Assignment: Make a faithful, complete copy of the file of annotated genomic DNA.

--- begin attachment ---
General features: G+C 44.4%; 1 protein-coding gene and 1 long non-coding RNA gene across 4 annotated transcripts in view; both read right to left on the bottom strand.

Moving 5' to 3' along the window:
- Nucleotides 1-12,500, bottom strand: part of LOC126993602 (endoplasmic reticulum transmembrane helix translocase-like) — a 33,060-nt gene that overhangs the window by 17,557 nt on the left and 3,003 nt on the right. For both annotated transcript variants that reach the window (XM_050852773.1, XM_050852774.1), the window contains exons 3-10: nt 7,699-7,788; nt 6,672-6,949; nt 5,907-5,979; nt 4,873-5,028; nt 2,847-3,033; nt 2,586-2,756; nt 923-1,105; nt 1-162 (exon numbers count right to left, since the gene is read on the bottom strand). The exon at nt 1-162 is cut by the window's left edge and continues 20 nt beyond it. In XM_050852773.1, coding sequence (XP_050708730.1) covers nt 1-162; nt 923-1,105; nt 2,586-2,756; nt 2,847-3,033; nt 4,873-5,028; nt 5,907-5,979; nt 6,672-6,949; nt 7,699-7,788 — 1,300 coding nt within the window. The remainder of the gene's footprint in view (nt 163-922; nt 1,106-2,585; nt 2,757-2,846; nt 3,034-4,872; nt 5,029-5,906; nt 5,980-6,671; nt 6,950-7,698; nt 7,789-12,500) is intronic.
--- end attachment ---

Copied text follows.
General features: G+C 44.4%; 1 protein-coding gene and 1 long non-coding RNA gene across 4 annotated transcripts in view; both read right to left on the bottom strand.

Moving 5' to 3' along the window:
- Nucleotides 1-12,500, bottom strand: part of LOC126993602 (endoplasmic reticulum transmembrane helix translocase-like) — a 33,060-nt gene that overhangs the window by 17,557 nt on the left and 3,003 nt on the right. For both annotated transcript variants that reach the window (XM_050852773.1, XM_050852774.1), the window contains exons 3-10: nt 7,699-7,788; nt 6,672-6,949; nt 5,907-5,979; nt 4,873-5,028; nt 2,847-3,033; nt 2,586-2,756; nt 923-1,105; nt 1-162 (exon numbers count right to left, since the gene is read on the bottom strand). The exon at nt 1-162 is cut by the window's left edge and continues 20 nt beyond it. In XM_050852773.1, coding sequence (XP_050708730.1) covers nt 1-162; nt 923-1,105; nt 2,586-2,756; nt 2,847-3,033; nt 4,873-5,028; nt 5,907-5,979; nt 6,672-6,949; nt 7,699-7,788 — 1,300 coding nt within the window. The remainder of the gene's footprint in view (nt 163-922; nt 1,106-2,585; nt 2,757-2,846; nt 3,034-4,872; nt 5,029-5,906; nt 5,980-6,671; nt 6,950-7,698; nt 7,789-12,500) is intronic.